Last month he sent foreign office officials to pacify the angry Copts in North America, lest they show their feelings during his visit. Their voices have been getting much louder regarding the escalation of persecution against their fellow Copts in Egypt, without any reaction from the government to put an end to it.

The meetings were unsuccessful as the Copts could no longer be hoodwinked with promises they knew well from past experiences will be broken again once the Presidential visit is over. The officials cut short their visit and went back home empty-handed.

Does Mubarak not know that the Coptic issue is no longer a secret to the international community, and that consecutive American administration and human rights organizations have expressed discontent in this respect time and time again?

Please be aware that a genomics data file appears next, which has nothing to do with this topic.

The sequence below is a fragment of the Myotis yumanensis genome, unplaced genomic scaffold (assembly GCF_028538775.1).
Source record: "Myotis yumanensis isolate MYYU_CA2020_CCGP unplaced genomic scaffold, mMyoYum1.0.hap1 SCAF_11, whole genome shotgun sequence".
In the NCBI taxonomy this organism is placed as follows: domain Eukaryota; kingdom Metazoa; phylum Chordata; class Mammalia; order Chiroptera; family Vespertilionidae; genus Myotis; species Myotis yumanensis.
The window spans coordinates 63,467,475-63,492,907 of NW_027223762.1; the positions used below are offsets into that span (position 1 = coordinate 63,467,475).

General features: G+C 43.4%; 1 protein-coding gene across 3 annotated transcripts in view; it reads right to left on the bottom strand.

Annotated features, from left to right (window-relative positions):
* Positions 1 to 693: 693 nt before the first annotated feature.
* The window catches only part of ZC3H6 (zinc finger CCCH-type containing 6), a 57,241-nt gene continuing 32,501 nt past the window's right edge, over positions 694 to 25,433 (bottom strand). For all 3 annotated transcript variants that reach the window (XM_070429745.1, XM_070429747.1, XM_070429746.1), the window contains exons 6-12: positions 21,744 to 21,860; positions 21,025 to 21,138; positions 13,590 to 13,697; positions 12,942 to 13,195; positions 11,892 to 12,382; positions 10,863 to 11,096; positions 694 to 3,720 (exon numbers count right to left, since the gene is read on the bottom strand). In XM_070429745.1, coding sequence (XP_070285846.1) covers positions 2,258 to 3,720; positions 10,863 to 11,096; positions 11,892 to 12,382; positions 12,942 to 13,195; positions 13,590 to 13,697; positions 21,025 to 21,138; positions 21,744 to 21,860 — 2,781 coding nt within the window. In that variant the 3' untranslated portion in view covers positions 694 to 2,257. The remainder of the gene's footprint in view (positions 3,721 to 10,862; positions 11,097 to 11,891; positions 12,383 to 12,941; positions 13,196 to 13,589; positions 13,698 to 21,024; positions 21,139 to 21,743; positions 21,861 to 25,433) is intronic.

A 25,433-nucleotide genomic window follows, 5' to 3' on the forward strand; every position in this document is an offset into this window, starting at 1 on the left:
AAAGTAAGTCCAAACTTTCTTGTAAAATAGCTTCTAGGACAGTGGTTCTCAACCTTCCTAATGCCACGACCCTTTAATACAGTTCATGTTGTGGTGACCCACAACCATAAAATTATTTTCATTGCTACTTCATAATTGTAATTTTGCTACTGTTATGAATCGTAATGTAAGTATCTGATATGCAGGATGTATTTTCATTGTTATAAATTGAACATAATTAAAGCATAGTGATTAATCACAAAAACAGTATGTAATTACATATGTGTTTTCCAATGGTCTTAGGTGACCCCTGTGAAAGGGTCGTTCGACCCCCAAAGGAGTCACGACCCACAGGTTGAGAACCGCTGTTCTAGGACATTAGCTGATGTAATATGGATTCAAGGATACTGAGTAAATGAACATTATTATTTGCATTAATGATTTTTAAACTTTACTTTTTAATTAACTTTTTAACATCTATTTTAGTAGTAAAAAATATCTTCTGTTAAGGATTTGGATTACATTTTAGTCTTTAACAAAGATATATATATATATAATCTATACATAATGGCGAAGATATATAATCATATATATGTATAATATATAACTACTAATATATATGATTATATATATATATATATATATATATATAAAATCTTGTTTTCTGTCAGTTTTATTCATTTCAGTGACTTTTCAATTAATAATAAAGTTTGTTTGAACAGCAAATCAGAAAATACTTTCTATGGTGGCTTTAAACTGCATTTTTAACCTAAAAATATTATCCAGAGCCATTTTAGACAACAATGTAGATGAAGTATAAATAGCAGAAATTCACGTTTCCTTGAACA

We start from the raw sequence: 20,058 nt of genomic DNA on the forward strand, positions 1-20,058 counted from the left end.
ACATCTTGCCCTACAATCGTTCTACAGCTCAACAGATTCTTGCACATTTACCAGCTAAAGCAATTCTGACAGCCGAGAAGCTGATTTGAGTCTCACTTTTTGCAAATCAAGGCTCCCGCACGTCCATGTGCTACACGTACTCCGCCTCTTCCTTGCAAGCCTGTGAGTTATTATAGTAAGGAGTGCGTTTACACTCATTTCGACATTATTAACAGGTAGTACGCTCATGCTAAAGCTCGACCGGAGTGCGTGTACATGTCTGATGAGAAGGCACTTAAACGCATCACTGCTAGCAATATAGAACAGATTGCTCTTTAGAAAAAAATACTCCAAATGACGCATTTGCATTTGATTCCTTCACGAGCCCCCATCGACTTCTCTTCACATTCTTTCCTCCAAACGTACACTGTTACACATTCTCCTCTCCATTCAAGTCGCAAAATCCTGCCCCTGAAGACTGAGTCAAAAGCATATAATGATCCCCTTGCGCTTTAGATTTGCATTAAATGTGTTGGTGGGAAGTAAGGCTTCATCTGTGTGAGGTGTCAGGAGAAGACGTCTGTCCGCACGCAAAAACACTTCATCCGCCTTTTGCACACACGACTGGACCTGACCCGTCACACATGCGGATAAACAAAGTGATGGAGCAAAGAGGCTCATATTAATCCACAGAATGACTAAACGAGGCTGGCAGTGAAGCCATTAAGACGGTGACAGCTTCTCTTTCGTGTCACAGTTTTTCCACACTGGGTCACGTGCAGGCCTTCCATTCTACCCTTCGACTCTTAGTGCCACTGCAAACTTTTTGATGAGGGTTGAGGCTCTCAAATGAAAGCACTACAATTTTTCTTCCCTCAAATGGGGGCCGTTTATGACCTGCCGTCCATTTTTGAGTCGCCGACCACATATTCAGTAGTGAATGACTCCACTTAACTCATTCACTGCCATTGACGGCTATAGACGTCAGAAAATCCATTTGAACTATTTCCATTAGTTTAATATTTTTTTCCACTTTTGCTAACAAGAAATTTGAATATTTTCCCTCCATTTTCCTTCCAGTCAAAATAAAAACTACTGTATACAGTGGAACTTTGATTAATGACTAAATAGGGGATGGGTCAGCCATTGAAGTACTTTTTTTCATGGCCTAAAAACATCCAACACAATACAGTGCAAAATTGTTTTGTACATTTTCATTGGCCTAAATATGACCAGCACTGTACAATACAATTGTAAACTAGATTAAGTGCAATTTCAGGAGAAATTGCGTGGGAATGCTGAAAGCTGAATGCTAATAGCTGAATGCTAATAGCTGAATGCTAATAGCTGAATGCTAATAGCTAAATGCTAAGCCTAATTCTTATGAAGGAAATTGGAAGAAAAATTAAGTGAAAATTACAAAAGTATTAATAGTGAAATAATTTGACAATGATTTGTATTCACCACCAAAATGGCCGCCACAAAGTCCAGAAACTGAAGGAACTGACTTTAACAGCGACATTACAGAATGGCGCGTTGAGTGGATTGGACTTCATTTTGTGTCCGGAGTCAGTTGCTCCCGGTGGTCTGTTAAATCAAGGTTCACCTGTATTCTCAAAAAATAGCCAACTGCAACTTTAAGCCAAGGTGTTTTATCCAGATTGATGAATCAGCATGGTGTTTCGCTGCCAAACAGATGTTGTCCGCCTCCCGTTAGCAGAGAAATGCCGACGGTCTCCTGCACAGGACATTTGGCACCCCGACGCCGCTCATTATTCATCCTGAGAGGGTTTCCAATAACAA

President Mubarak usually makes use of his speeches to relay certain messages to western leaders before important events, like this forthcoming visit.

In the beginning of this month of February, in his speech for the celebrations marking the Police Day, Mubarak declared the day of 25th January as a national public holiday, in recognition of the police sacrifices to achieve security and stability in the homeland. This outraged most Egyptians, with some considering it a bad joke, as police abuses are no secret.

Information collected by Voice of the Copts as well as other human rights organizations, show that the Egyptian police is corrupt through and through; incidents of abuse, sexual harassment, sodomy, framing, bribery, money extortion, arbitrary arrests, and torture is common, not only directed at criminals, but at simple, helpless people including children, who know nothing about their rights.

Police in Egypt has become an institution in itself, above the law, and is far away from serving the citizens, they became rather a tool to silence and intimidate them. In spite of their bad reputation, Mr. Mubarak regards them as his human 'guardian angels'.